5 & 3/4 QUESTIONS
1. Describe yourself and your work.
Hi. I’m a Brazilian graphic designer living and working in San Francisco. I’m also a lettering artist during my free time (what free time?).
Lettering is something that I really enjoy doing and that is growing stronger each day. I’m not a typeface designer; I don’t design fonts. I’m much more interested in the visual representation of letters and the changes in their meaning when combined in different ways. The power of language to communicate an idea fascinates me.
I have my pencil and sketchbook always beside me; that’s how my creativity sparks. I love to start my projects from scratch and craft all the small details. My goal is to make strong designs that are functional but first of all have personality and please the eyes and create an emotional relationship with the viewer.
2. How did you get started?
I grew up in São Bernardo do Campo, a blue-collar city near São Paulo with very few cultural and artistic offerings. When I was growing up, my biggest influence was my parents. My mom is a teacher, full of creativity and interested in paintings and music. My dad is a very hands-on guy, always looking for something to fix during the weekends.
Driven by my passion for drawing, I earned a BA in graphic design, but I just realized what design really was during the course. A new world appeared to me.
I started my career and spent about eight years designing packaging and branding in some agencies in São Paulo. Later I realized that to be a great designer I would have to leave my comfort zone and experiment with different things, to be challenged more often.
3. What piece of work best represents you and why?
As a designer I always want to find the best solution for each project. I love lettering, but sometimes it is not the best approach for a specific client or project.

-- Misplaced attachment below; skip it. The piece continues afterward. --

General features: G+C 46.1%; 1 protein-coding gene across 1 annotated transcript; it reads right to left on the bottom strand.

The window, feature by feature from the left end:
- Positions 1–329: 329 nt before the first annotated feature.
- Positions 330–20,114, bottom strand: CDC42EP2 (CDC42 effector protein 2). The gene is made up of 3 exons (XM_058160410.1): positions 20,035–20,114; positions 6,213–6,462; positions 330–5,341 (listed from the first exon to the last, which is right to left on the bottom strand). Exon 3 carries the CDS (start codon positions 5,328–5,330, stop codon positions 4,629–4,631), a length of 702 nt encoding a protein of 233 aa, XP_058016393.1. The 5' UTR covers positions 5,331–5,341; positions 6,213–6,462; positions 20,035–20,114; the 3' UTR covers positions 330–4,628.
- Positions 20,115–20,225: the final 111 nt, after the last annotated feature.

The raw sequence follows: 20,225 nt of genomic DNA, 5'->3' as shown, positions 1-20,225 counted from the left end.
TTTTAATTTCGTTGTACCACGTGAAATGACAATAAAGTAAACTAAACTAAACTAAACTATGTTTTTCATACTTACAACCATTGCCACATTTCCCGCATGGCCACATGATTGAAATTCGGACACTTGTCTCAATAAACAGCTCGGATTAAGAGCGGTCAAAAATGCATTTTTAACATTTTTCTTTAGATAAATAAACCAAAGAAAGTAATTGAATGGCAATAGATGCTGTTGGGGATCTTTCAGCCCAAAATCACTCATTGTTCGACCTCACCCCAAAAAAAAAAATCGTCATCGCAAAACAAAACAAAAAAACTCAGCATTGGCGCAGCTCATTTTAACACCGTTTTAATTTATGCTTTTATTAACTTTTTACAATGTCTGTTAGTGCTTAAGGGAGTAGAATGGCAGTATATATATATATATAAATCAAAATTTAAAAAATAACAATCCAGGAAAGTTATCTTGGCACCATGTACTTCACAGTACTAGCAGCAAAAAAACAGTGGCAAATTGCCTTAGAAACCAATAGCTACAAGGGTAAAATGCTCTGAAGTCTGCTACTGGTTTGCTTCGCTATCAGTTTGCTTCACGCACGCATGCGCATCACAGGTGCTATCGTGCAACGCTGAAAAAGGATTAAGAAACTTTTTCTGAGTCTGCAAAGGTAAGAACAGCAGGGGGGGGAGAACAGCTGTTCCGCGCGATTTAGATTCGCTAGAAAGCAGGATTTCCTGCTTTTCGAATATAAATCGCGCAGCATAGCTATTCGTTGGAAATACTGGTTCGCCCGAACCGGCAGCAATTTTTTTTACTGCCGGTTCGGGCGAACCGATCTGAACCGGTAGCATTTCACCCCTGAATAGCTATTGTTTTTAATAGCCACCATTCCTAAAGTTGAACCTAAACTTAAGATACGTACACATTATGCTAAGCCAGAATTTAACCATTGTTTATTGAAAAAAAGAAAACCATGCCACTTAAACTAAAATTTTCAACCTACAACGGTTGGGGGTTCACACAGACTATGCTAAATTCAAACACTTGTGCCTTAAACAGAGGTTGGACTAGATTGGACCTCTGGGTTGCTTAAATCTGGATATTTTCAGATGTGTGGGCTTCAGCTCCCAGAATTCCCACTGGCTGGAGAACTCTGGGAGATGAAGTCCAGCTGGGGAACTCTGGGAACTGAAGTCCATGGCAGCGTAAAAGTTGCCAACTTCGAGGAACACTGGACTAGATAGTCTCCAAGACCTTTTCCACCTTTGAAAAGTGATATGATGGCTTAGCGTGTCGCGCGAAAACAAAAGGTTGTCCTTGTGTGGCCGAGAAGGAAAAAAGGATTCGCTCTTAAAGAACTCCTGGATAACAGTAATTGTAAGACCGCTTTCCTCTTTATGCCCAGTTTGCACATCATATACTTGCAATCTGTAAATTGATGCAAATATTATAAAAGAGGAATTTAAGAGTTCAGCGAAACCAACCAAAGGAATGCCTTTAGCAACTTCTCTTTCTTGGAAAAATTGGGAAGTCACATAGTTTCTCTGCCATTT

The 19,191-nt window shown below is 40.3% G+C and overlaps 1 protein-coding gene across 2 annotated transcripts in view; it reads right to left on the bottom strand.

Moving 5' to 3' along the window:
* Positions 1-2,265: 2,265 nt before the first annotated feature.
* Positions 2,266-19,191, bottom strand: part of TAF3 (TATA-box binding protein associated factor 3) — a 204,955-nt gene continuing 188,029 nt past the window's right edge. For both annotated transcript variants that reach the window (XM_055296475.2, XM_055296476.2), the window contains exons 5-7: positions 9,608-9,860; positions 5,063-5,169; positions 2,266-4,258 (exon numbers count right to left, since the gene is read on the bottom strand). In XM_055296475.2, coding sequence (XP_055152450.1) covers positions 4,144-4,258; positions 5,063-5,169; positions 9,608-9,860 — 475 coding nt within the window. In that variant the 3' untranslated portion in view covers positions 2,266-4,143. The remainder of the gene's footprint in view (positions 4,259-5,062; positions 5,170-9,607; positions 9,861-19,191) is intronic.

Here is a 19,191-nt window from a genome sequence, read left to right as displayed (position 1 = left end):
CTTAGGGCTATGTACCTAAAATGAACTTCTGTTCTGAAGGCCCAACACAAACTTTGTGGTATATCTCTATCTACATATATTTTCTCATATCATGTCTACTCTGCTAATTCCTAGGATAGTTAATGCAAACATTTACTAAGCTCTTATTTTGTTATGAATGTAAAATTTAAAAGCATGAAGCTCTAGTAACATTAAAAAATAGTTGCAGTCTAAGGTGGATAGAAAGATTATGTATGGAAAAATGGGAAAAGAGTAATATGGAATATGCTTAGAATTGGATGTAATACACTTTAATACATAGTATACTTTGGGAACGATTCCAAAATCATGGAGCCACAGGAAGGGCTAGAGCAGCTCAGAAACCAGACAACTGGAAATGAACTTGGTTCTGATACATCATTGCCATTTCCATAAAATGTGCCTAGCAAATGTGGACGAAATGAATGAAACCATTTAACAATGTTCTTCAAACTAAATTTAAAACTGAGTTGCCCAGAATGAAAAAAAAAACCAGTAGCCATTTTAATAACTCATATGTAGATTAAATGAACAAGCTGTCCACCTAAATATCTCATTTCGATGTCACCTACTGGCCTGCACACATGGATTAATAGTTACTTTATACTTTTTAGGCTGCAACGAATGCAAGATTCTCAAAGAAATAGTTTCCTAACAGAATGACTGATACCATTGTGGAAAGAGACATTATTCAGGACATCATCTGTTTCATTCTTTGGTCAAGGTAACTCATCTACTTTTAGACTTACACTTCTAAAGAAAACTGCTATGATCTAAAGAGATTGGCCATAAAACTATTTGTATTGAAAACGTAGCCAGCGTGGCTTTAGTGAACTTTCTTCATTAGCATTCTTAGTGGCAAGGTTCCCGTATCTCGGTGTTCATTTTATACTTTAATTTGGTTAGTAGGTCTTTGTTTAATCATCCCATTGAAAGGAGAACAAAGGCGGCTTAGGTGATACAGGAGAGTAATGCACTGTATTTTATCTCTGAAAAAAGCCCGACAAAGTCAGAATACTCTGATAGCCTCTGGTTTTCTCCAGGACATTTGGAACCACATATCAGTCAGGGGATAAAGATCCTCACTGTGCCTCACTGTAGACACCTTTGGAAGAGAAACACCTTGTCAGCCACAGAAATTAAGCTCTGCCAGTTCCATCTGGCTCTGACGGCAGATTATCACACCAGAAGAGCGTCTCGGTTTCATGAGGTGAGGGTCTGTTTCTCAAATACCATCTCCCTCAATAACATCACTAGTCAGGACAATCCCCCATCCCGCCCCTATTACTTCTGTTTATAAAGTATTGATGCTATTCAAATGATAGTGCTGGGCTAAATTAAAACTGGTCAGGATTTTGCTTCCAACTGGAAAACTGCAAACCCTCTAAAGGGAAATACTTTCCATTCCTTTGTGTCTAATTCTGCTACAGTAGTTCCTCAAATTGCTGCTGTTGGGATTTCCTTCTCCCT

My Bob Dylan’s Hand Lettering Experience was a turning point in my life and work. It was my first personal project and, truly, my first experience with lettering.
I had just moved to New York and was still looking for a job, so I had a lot of free time. I could absorb inspiration from everything around me: signs in the streets, paintings in museums, books, T-shirts, restaurant menus….
The project was a unique moment totally dedicated to my creative freedom, when I learned and produced so much in a short period of time. It was the first time I could express my point of view and personality.
4. What are you into currently?
I’m a commercial designer, but I think design is a very powerful tool and should be used more wisely. Creative people have a responsibility to use their skills to offer something back to the community.
I haven’t figured out how yet. I’m still putting some ideas together, but it would be amazing and special if I could help my country.
I’m open to ideas. Anyone out there?
5. What are three things you’ve learned that young creatives should know?
The Internet is a great source for research, but you need more. Travel a lot, learn new cultures, meet different people, read books, go to museums. I believe your design is a collection of your life experiences.
Work with people better than you. That’s the best way to expand your knowledge.
Do more personal work and have fun working. I’m always surprised with the results I can get when I’m just having fun. That is also the only way to figure out what kind of designer you are and develop your own style.
5¼. Favorite color? All of them.
5¾. Pet peeve? Having lots of passwords.
Adobe recently invited Leandro Senna to reimagine the logo for Adobe MAX. See his work and read about his process in this post on the Adobe Creative Cloud blog.
August 3, 2015
Original artwork: Leandro Senna